Monday, April 5, 2010

Harrangue -- Unintended Consequences at a State Park

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harangue: An impassioned, disputatious public speech; A tirade or rant, whether spoken or written; To give a forceful and lengthy lecture or criticism to someone.

On Good Friday of Easter weekend, I rode to some familiar places, one of which was Caesars Head State Park. It is not far from home, and the road is pretty good with lots of twists and a steep elevation change, but with generally good visibility around most of the bends. I have gone there several times.

The view from the park is quite good, looking over the nearly sheer drop of the Blue Ridge Escarpment. You can see quite a distance if it is not too hazy. It makes a good stop when traveling further north, say to Brevard North Carolina, the Blue Ridge Parkway, Waynesville, or beyond. Today, I just want a place to spend a few minutes looking at the scenery and having a snack.

I walk to the overlook and gaze into the distance for a while, go on through Devil's Kitchen, a narrow walkway through a fissure in the giant rocks, then sit down at a picnic table to eat some trail mix, and have a drink of water.

The trail mix has some chocolate coated stuff in it, and it has partially melted while my bike sat in the sun. My hands and face are sticky brown and in need of a cleanup. The trail mix wrapper is also covered with sticky goo now, and I want to get rid of it.

I look around for a trash can. There are none to be found. I go to the restroom to search for one, being the good steward of the environment that I am.

...Now the restroom door handle is sticky brown too. The sinks are covered over because of a water shortage, so I can't wash my hands. Hmmmm. Now what?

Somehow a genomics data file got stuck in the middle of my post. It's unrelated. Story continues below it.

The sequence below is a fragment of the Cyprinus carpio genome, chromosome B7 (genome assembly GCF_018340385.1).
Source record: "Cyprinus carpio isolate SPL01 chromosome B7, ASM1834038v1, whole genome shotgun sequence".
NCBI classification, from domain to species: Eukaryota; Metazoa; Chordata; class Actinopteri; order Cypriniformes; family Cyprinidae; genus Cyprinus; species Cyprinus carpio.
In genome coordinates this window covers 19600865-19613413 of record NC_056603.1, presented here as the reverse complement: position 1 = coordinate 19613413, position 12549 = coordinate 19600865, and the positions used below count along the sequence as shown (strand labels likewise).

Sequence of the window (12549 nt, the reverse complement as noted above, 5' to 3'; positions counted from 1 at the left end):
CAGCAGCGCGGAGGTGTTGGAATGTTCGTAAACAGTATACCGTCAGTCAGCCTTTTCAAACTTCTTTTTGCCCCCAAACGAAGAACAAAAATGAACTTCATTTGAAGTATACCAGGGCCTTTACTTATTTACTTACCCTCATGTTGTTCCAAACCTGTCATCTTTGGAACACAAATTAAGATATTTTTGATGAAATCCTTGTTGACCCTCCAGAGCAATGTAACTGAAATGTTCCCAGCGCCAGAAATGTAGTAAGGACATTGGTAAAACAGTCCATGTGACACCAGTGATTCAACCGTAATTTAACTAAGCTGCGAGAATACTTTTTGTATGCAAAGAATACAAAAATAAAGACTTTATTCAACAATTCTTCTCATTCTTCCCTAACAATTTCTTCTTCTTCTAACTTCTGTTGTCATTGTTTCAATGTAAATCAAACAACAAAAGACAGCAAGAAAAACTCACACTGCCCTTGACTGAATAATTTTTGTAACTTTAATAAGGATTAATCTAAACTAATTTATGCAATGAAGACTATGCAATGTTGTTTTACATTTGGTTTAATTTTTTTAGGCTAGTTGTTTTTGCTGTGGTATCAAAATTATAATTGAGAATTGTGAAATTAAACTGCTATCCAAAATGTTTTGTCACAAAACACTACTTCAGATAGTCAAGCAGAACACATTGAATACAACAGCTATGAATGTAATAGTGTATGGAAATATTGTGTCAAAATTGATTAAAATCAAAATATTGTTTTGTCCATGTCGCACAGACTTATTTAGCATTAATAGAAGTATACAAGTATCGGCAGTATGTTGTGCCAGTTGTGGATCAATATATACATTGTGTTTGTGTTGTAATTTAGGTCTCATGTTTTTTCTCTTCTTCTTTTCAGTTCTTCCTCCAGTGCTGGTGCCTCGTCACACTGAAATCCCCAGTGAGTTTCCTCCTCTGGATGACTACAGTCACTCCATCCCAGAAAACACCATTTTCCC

I notice that there is a sign on the door that says there are no trash cans because the bears get into them, but that there is a trash bag in the visitor's center. Fair enough, those bears can be pesky, but do the bears go into the restrooms (with out-swinging doors) to get the trash? Maybe. What do I know?

I venture over to the visitor's center and wander in. On my way, I notice an empty soda pop bottle sitting on top of a newspaper vending box. I mutter to myself how thoughtless the person was who left it there instead of disposing of it properly.

I go in, but cannot spot the trash bag. One of the women at the desk asks if she can help me. I tell her that I am looking for the trash. She says that they now have a policy that you must take your trash with you when you leave the park. She comes across as very smug about this policy, as evidenced by the tone of her voice and her body language. It seems as though she is almost giddy about this breakthrough in environmentalism.

Well, at first blush that sounds like a good rule. They don't have to spend money emptying trash cans and disposing of the trash. Albeit, it is a small cost saving, but these days, lower government costs are certainly in order since all other government spending is out of control.

So let's recap my situation: My hands are covered with melted chocolate so I can't put my gloves back on. Everything I touch spreads the sweetness. My mouth is smeared with chocolate so I look like a child. The restroom door handle is sticky from my opening it with chocolate-covered hands (the bears will love it). And I still have the messy trail mix wrapper and empty water bottle to do something with.

Here is what is worse:


Yep. People throw their trash on the ground (or leave it on top of newspaper boxes) in the park and along the road if they don't have a place to dispose of it properly. Now, the state must not only get rid of the trash, but must go around and pick it all up from the ground. It doesn't take a genius to figure this one out ahead of time.

It is another example of unintended consequences of government policy. I am sure that the costs to the taxpayer are higher now, the park and the roads are littered up, and the public is not well served. Next I suppose that they will put on more park police to arrest people who don't want to take their chocolate-covered candy wrapper or their kid's dirty diaper home with them in the car.

Imagine what the unintended consequences will be of all the new government regulations and laws that have been enacted in just the last year or so. Staggering, and almost unfailingly detrimental to our well being and to our wallets, if the past is any indication.



Yes, I resisted the temptation to give my used up candy wrapper to the woman at the desk. Instead, I finally found a drinking fountain to wash off my hands and mouth. I stuffed the candy wrapper into the water bottle and took it home.
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1 comment:

  1. Another example of intelligent government thinking. Entertaining story. As a side note, I hate it when the chocolate in my trail mix melts!

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